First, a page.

13. Thus, under section 297(2)(g), the proceedings for the imposition of the penalty can be initiated if other conditions of that clause are satisfied under the new Act and if the assessment is completed after 1st April, 1962, then the penalty, if any, has to be imposed under the new Act.

14. At this stage, we may point out that in Jain Brothers v. Union of India, the Supreme Court has pointed out the relevant factors arising under section 297(2)(g) in conjunction with section 274 of the new Act. At page 116 of the report, it has been pointed out :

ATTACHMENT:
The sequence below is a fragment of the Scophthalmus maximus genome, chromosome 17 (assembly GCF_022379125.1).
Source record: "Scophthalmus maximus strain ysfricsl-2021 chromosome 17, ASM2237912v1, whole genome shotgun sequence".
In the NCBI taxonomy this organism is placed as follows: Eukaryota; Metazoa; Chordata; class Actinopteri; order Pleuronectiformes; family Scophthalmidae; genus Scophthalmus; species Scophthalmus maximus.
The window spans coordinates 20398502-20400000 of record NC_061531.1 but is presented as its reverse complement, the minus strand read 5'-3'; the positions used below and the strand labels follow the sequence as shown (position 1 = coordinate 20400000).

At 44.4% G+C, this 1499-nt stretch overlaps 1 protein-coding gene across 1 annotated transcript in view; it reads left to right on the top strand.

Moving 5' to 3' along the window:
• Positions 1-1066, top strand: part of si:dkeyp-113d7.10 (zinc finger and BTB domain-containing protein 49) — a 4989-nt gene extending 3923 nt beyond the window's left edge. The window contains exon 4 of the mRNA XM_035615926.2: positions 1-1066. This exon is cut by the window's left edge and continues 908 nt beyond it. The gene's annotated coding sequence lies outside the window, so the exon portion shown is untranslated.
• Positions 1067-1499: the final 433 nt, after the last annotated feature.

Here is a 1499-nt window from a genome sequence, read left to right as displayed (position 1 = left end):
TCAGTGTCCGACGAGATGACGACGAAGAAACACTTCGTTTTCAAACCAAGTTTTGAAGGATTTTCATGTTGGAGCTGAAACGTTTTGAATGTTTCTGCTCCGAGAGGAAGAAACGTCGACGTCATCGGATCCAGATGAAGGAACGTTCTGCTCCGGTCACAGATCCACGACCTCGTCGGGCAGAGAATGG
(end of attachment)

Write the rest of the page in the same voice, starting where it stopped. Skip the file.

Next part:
'It is not possible to say that while applying the penalty provisions contained in the Act of 1961 to cases of persons whose assessments are completed after 1st April, 1962, any class has been singled out for special treatment. It is obvious that for the imposition of penalty it is not the assessment year or the date of the filing of the return which is important but it is the satisfaction of the income-tax authorities that a default has been committed by the assessee which would attract the provisions relating to penalty. Whatever the stage at which the satisfaction is reached, the scheme of sections 274(1) and 275 of the Act of 1961, is that the order imposing penalty must be made after the completion of the assessment. The crucial date, therefore, for purposes of penalty, is the date of such completion.'